The computer market is having an unsettled week. Sales in PCs, now increasingly the dinosaur of the computer world, have fallen for the fifth consecutive quarter – the longest decline in their 32-year history.
The dismal results, published by research firm Gartner, found global PC shipments reached 76 million units in the second quarter, a 10.9% drop from last year.
The unstoppable march of the tablet has been handed most of the blame; their nifty size and thrifty price have made them the computer device of choice for many.
‘We are seeing the PC market reduction directly tied to the shrinking installed base of PCs, as inexpensive tablets displace the low-end machines used primarily for consumption in mature and developed markets,’ said Mikako Kitagawa, analyst at Gartner.
The top three PC manufacturers all saw a decline in sales during the quarter. Chinese PC maker Lenovo took market share, with HP a close second and Dell coming in third.
... which brings us nicely to Dell: the computer hardware manufacturer is having its own moment in the spotlight, with the ongoing skirmish between founder Michael Dell and one of his biggest investors, Carl Icahn, hotting up.
The PC maker's ongoing misfortunes (see above) have inspired Dell to attempt to regain control of the company. The idea is he can make radical changes and turn its fortunes around. (The structure of the deal would also allow Dell to repatriate a ton of cash currently held offshore, without paying anything like the full rate of corporation tax. Handy huh?)
Dell has made a $13.65 a share offer to take the publicly listed firm back from shareholders, but has been met with fierce opposition from Icahn, who believes investors deserve a better price.
The latest twist in the saga has seen the Institutional Shareholder Services (ISS) come out in support of Dell. It advised shareholders would do better to cash out now and let Dell shoulder the task of turning the ailing company around.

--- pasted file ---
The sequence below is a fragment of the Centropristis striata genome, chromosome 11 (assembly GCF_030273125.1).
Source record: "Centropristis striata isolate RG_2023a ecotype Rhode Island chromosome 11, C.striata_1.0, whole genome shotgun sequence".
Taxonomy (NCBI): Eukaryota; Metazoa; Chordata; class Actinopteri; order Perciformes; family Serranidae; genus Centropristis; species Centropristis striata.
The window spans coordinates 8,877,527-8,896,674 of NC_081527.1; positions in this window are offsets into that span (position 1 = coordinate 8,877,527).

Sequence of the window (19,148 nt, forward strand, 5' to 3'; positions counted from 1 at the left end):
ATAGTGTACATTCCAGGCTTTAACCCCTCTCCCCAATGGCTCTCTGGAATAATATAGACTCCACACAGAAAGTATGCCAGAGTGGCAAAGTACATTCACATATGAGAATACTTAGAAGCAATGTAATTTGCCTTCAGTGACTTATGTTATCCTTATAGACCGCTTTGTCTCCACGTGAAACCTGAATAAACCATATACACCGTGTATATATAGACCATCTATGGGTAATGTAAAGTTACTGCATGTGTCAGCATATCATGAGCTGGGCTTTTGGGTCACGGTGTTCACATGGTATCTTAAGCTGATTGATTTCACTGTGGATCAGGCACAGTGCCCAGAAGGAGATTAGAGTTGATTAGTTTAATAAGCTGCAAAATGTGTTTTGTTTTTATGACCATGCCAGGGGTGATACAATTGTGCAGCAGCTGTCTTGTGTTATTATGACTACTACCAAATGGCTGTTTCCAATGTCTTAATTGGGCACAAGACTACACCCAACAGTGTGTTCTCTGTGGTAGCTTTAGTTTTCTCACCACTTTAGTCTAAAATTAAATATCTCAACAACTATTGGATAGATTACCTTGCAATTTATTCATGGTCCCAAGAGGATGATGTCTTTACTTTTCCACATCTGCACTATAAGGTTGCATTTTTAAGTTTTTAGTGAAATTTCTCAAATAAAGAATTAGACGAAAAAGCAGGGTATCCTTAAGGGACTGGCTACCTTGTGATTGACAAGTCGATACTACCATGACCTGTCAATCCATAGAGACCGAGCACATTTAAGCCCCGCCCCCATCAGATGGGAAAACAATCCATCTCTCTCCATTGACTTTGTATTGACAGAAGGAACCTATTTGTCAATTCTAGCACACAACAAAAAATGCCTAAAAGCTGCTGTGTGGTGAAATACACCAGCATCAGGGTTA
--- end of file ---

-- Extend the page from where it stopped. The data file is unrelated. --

‘If your chief executive is willing to buy your falling knife for the privilege of catching it, there is probably a price at which you should let him,’ ISS said.
'Falling knife', eh? They obviously don’t fancy the entrepreneur's chances.
Rival Apple is also in hot water: the technology firm has been found guilty of e-book price-fixing.
According to the federal judge overseeing Apple’s case, the computer giant played a ‘central role’ in an ebook price-fixing conspiracy, colluding with five publishing houses to increase the price of books in anticipation of the iPad launch back in 2009.
In a statement Apple dismissed the ruling as 'untrue' and vowed to clear its name.
‘Apple did not conspire to fix ebook pricing and we will continue to fight against these false accusations,' it said.
'When we introduced the iBookstore in 2010, we gave customers more choice, injecting much-needed innovation and competition into the market, breaking Amazon's monopolistic grip on the publishing industry. We've done nothing wrong and we will appeal the judge's decision.’
The market’s appetite for tablets will only serve to heighten the competition between Apple and Dell. Michael Dell will no doubt make a serious play for the market as Tim Cook tries to hold onto the iPad’s position as king of tablets.
Let the games begin.